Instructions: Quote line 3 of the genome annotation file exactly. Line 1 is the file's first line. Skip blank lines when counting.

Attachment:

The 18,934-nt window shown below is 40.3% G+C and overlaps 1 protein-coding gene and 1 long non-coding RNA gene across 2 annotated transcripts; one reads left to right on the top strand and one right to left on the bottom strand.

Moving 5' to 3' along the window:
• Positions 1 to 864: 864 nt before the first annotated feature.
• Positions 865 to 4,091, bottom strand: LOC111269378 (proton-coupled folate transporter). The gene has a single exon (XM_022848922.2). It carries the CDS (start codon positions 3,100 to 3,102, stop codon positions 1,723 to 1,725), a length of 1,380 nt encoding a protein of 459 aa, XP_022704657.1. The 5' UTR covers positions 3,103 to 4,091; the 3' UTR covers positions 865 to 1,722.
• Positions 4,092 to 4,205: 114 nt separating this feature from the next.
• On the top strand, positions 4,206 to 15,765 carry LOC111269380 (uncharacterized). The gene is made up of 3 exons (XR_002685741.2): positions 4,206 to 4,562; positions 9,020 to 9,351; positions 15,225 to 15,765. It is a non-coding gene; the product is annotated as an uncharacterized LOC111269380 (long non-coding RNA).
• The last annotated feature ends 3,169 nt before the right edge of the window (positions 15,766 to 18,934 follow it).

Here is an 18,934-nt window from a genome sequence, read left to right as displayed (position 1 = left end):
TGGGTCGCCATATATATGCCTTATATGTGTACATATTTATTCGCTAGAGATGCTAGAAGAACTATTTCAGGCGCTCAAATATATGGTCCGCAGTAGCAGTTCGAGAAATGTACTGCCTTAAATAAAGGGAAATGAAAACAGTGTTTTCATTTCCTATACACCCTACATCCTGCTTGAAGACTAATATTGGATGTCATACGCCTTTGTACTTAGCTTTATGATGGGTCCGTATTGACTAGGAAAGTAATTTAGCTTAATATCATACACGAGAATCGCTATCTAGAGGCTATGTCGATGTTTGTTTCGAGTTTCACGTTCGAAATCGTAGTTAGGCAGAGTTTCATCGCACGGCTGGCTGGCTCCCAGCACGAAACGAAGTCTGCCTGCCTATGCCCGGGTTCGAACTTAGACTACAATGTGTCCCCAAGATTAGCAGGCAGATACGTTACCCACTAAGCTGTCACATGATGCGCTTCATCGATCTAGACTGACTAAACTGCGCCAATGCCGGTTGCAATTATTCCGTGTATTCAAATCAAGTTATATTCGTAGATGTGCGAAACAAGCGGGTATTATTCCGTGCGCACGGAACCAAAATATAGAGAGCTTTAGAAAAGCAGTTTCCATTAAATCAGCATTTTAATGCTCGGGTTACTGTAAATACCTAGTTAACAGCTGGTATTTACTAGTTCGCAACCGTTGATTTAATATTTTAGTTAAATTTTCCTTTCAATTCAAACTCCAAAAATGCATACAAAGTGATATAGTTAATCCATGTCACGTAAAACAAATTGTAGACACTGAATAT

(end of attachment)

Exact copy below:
• Positions 1 to 864: 864 nt before the first annotated feature.